Image copyright © by Marcus Trahan

The Astronaut Farmer


How can a movie go wrong in so many ways? It’s about a man building his own spaceship and taking off into the unknown. There must be a good story in there—I ought to know, I wrote one. But this ain’t it. I’d usually insert a spoiler warning here, since I’m going to give it all away, but I’ll just give a WARNING instead: Don’t bother with this movie! Here’s why:

Billy Bob Thornton is a frustrated ex-engineer who washed out of the astronaut program. Now he’s building a rocket in his barn and intends to blast himself into orbit. “Blast” is the key word here, too. While it probably is possible to assemble a decent rocket from the cast-off junk of the space program (though not one with enough thrust to put you into orbit), you’d think he’d at least want to test the engines before taking off. He doesn’t. He might give little thought to what’s going to happen to the barn he built it in when he lights those candles (hint: burnt toothpicks), but that’s okay; in this universe, he blasts off not once, but twice, and the wooden barn is unharmed. The rocket he’s building is an Atlas, which is what John Glenn and later Mercury astronauts rode. The problem is fuel. He tries to get “high-grade rocket fuel,” whatever that is, and brings the Feds down on him, because they think (reasonably enough) that he might be building a big bomb. A rocket engine is a big bomb, a controlled explosion, as NASA learned to its sorrow in the late ‘50s and early ‘60s, when all our rockets blew up. Or most of them, anyway. There’s a thousand things that can go wrong. Then he decides to use kerosene and hydrazine. Hydrazine is one of the reasons the first people to approach a landed shuttle are wearing hazmat suits. It is extremely toxic, it’s difficult to store … not the sort of stuff you’d want within ten miles of your family. But Billy Bob manages it. (What Atlas rockets actually used was kerosene and liquid oxygen, which you don’t keep in old milk cans, either.) His first launch is a failure, the rocket tips over and shoots along the ground, nearly killing a lot of people gathered around, and nearly killing him, too … but he’s okay, and so is the rocket! Just set that sucker upright again and give it another shot! Idiocy piles on idiocy, and believe me, I’ve only scratched the surface, I could write pages and pages …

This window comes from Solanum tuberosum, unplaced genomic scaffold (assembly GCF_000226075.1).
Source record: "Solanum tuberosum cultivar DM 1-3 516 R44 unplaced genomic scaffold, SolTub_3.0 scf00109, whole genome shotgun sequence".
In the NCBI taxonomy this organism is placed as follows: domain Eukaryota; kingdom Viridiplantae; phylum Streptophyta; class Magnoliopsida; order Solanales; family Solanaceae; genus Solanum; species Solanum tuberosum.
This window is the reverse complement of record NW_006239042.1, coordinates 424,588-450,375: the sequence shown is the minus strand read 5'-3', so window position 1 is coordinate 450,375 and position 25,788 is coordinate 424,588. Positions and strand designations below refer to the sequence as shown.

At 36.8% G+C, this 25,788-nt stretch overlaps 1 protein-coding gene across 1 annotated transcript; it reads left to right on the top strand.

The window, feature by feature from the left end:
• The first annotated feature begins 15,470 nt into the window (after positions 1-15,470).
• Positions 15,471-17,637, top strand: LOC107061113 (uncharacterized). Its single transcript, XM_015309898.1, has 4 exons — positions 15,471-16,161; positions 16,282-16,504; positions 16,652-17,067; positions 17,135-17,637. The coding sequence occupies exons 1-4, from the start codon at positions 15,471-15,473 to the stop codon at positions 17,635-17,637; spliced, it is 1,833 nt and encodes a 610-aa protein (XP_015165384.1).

But that’s just the scientific howlers. Next we get to the political stuff. The government is the bad guy here, naturally, and while I’m no fan of the gov, it is useful for some things, such as keeping a stupid monomaniac from launching a rocket over populated areas from Central Texas to Washington D.C., according to the trajectory we see. Most likely it would blow up on the pad, but there’s a reason we put our launch pads at Cape Canaveral: Your mistakes drop in the drink, not in downtown Sioux City. But these Feds are portrayed as mindless bureaucrats whose only intent is to keep a dreamer from his dream. In addition, the head of the FAA is obsessed with the idea that the government must be sure no private citizen every succeeds at a home-built project like this: “It would make us look stupid.” Well, whoever wrote this shit, wake up! NASA is paying out good money to a lot of small rocket ventures these days. They’re encouraging it. They’d have paid Burt Rutan, except he didn’t want the money. But these government people are so bad they deny a launch ever took place, and it’s implied that they even tried to wreck his electronics, which would certainly kill him.

But that’s just the scientific and political stupidity. Could it get even more fucked up? Yes, easily. There’s the human side of the story. We’re supposed to be rooting for this guy. But in the first ten minutes we learn that he’s on the edge of bankruptcy. Nothing matters to him but his cockamamie “dream.” Not his family’s welfare, the loss of everything they own. He heaves a brick through the bank’s window when they won’t loan him any more money. The only reason he can go ahead is that his wife’s father dies (Bruce Dern, playing a cranky old codger, only there to jerk a tear … but by the time he died I had forgotten he was even living with them, he appears so infrequently) and leaves her some money she can invest in his dream. He is a narcissistic and depressive personality, and a bit of a whiner, and I wouldn’t have been surprised if he’d killed his family and then himself. He’s totally without charm, and this story should have been blown up by the range safety officer before it ever left the launch pad.

Damn it, if you are telling a story about a crazy man with a dream, you have to like him. This script, and Billy Bob’s performance, gives me nothing to like. This sort of thing can work, on a magical level. See Field of Dreams. Or it can work on a down-to-earth level. See The World’s Fastest Indian, or Danny Deckchair. The story of a man who wants to blast off on his own home-made rocket could have worked, on either of these levels, or on an allegorical one, but not here.